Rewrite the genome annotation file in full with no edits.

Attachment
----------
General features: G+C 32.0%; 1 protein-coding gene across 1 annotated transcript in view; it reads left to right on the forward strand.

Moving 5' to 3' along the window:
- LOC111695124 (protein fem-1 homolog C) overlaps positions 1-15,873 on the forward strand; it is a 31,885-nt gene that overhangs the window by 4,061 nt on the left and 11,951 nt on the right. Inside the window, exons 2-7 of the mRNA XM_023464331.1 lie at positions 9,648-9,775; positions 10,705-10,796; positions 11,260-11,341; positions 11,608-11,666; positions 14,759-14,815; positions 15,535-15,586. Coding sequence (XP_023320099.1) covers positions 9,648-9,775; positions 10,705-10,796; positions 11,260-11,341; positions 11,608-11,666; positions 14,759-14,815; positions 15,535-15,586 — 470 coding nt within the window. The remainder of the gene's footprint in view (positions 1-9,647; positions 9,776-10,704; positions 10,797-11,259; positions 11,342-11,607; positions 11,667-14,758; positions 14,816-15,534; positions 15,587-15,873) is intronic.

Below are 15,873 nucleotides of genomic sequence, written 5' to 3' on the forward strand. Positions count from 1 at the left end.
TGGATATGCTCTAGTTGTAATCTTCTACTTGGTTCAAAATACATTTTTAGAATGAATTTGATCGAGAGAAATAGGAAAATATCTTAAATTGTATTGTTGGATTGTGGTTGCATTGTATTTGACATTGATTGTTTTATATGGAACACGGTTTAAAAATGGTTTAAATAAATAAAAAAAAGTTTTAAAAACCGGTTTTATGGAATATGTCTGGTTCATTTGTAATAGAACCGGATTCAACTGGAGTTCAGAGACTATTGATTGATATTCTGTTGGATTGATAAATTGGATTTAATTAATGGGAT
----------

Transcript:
General features: G+C 32.0%; 1 protein-coding gene across 1 annotated transcript in view; it reads left to right on the forward strand.

Moving 5' to 3' along the window:
- LOC111695124 (protein fem-1 homolog C) overlaps positions 1-15,873 on the forward strand; it is a 31,885-nt gene that overhangs the window by 4,061 nt on the left and 11,951 nt on the right. Inside the window, exons 2-7 of the mRNA XM_023464331.1 lie at positions 9,648-9,775; positions 10,705-10,796; positions 11,260-11,341; positions 11,608-11,666; positions 14,759-14,815; positions 15,535-15,586. Coding sequence (XP_023320099.1) covers positions 9,648-9,775; positions 10,705-10,796; positions 11,260-11,341; positions 11,608-11,666; positions 14,759-14,815; positions 15,535-15,586 — 470 coding nt within the window. The remainder of the gene's footprint in view (positions 1-9,647; positions 9,776-10,704; positions 10,797-11,259; positions 11,342-11,607; positions 11,667-14,758; positions 14,816-15,534; positions 15,587-15,873) is intronic.

Below are 15,873 nucleotides of genomic sequence, written 5' to 3' on the forward strand. Positions count from 1 at the left end.
TGGATATGCTCTAGTTGTAATCTTCTACTTGGTTCAAAATACATTTTTAGAATGAATTTGATCGAGAGAAATAGGAAAATATCTTAAATTGTATTGTTGGATTGTGGTTGCATTGTATTTGACATTGATTGTTTTATATGGAACACGGTTTAAAAATGGTTTAAATAAATAAAAAAAAGTTTTAAAAACCGGTTTTATGGAATATGTCTGGTTCATTTGTAATAGAACCGGATTCAACTGGAGTTCAGAGACTATTGATTGATATTCTGTTGGATTGATAAATTGGATTTAATTAATGGGAT